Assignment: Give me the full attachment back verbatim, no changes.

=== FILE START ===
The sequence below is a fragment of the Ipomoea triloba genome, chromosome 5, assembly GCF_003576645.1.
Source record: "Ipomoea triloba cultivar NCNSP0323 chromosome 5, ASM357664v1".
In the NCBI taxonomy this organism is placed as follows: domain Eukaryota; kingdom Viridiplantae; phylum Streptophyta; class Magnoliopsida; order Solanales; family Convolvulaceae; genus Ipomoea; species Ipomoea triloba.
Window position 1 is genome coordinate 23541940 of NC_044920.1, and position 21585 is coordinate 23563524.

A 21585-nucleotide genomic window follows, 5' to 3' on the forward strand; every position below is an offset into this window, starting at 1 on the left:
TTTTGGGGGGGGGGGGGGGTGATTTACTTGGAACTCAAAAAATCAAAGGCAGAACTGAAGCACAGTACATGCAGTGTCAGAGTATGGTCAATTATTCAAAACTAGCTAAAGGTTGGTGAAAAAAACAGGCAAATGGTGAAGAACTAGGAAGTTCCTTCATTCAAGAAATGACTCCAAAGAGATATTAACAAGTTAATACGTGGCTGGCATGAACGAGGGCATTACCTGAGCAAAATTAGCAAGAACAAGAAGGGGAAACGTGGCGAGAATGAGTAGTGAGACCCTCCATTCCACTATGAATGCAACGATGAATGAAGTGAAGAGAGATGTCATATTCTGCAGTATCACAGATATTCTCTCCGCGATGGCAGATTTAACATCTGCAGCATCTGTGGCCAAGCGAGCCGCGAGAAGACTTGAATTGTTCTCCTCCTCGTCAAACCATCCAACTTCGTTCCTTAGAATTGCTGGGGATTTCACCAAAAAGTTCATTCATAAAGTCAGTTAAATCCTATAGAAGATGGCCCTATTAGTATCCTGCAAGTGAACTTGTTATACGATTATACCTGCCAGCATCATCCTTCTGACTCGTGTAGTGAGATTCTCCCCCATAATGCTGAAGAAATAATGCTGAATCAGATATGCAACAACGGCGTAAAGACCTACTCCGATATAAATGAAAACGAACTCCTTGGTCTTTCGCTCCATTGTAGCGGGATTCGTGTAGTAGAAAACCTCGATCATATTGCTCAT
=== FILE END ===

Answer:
The sequence below is a fragment of the Ipomoea triloba genome, chromosome 5, assembly GCF_003576645.1.
Source record: "Ipomoea triloba cultivar NCNSP0323 chromosome 5, ASM357664v1".
In the NCBI taxonomy this organism is placed as follows: domain Eukaryota; kingdom Viridiplantae; phylum Streptophyta; class Magnoliopsida; order Solanales; family Convolvulaceae; genus Ipomoea; species Ipomoea triloba.
Window position 1 is genome coordinate 23541940 of NC_044920.1, and position 21585 is coordinate 23563524.

A 21585-nucleotide genomic window follows, 5' to 3' on the forward strand; every position below is an offset into this window, starting at 1 on the left:
TTTTGGGGGGGGGGGGGGGTGATTTACTTGGAACTCAAAAAATCAAAGGCAGAACTGAAGCACAGTACATGCAGTGTCAGAGTATGGTCAATTATTCAAAACTAGCTAAAGGTTGGTGAAAAAAACAGGCAAATGGTGAAGAACTAGGAAGTTCCTTCATTCAAGAAATGACTCCAAAGAGATATTAACAAGTTAATACGTGGCTGGCATGAACGAGGGCATTACCTGAGCAAAATTAGCAAGAACAAGAAGGGGAAACGTGGCGAGAATGAGTAGTGAGACCCTCCATTCCACTATGAATGCAACGATGAATGAAGTGAAGAGAGATGTCATATTCTGCAGTATCACAGATATTCTCTCCGCGATGGCAGATTTAACATCTGCAGCATCTGTGGCCAAGCGAGCCGCGAGAAGACTTGAATTGTTCTCCTCCTCGTCAAACCATCCAACTTCGTTCCTTAGAATTGCTGGGGATTTCACCAAAAAGTTCATTCATAAAGTCAGTTAAATCCTATAGAAGATGGCCCTATTAGTATCCTGCAAGTGAACTTGTTATACGATTATACCTGCCAGCATCATCCTTCTGACTCGTGTAGTGAGATTCTCCCCCATAATGCTGAAGAAATAATGCTGAATCAGATATGCAACAACGGCGTAAAGACCTACTCCGATATAAATGAAAACGAACTCCTTGGTCTTTCGCTCCATTGTAGCGGGATTCGTGTAGTAGAAAACCTCGATCATATTGCTCAT